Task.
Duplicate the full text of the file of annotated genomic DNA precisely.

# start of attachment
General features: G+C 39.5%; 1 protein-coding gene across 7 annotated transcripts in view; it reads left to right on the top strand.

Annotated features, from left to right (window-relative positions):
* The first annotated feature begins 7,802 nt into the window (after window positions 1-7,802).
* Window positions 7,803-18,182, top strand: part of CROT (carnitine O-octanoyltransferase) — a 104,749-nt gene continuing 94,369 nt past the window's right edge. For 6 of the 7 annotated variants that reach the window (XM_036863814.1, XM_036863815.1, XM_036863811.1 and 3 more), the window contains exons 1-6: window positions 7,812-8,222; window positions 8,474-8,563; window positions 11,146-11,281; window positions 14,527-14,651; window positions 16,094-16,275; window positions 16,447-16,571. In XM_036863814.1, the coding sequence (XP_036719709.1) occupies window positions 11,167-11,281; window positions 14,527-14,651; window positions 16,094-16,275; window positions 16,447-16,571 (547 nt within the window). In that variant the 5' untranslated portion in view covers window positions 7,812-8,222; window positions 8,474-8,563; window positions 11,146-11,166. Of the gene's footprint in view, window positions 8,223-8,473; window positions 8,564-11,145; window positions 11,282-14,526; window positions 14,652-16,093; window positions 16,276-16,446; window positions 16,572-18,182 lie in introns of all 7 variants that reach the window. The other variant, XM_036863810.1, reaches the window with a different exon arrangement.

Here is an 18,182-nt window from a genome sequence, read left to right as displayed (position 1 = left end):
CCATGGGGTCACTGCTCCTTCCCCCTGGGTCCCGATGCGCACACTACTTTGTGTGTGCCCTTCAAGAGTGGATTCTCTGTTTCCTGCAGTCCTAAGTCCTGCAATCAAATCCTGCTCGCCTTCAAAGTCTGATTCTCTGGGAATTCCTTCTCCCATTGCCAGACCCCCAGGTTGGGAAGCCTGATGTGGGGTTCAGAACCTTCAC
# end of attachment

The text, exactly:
General features: G+C 39.5%; 1 protein-coding gene across 7 annotated transcripts in view; it reads left to right on the top strand.

Annotated features, from left to right (window-relative positions):
* The first annotated feature begins 7,802 nt into the window (after window positions 1-7,802).
* Window positions 7,803-18,182, top strand: part of CROT (carnitine O-octanoyltransferase) — a 104,749-nt gene continuing 94,369 nt past the window's right edge. For 6 of the 7 annotated variants that reach the window (XM_036863814.1, XM_036863815.1, XM_036863811.1 and 3 more), the window contains exons 1-6: window positions 7,812-8,222; window positions 8,474-8,563; window positions 11,146-11,281; window positions 14,527-14,651; window positions 16,094-16,275; window positions 16,447-16,571. In XM_036863814.1, the coding sequence (XP_036719709.1) occupies window positions 11,167-11,281; window positions 14,527-14,651; window positions 16,094-16,275; window positions 16,447-16,571 (547 nt within the window). In that variant the 5' untranslated portion in view covers window positions 7,812-8,222; window positions 8,474-8,563; window positions 11,146-11,166. Of the gene's footprint in view, window positions 8,223-8,473; window positions 8,564-11,145; window positions 11,282-14,526; window positions 14,652-16,093; window positions 16,276-16,446; window positions 16,572-18,182 lie in introns of all 7 variants that reach the window. The other variant, XM_036863810.1, reaches the window with a different exon arrangement.

Here is an 18,182-nt window from a genome sequence, read left to right as displayed (position 1 = left end):
CCATGGGGTCACTGCTCCTTCCCCCTGGGTCCCGATGCGCACACTACTTTGTGTGTGCCCTTCAAGAGTGGATTCTCTGTTTCCTGCAGTCCTAAGTCCTGCAATCAAATCCTGCTCGCCTTCAAAGTCTGATTCTCTGGGAATTCCTTCTCCCATTGCCAGACCCCCAGGTTGGGAAGCCTGATGTGGGGTTCAGAACCTTCAC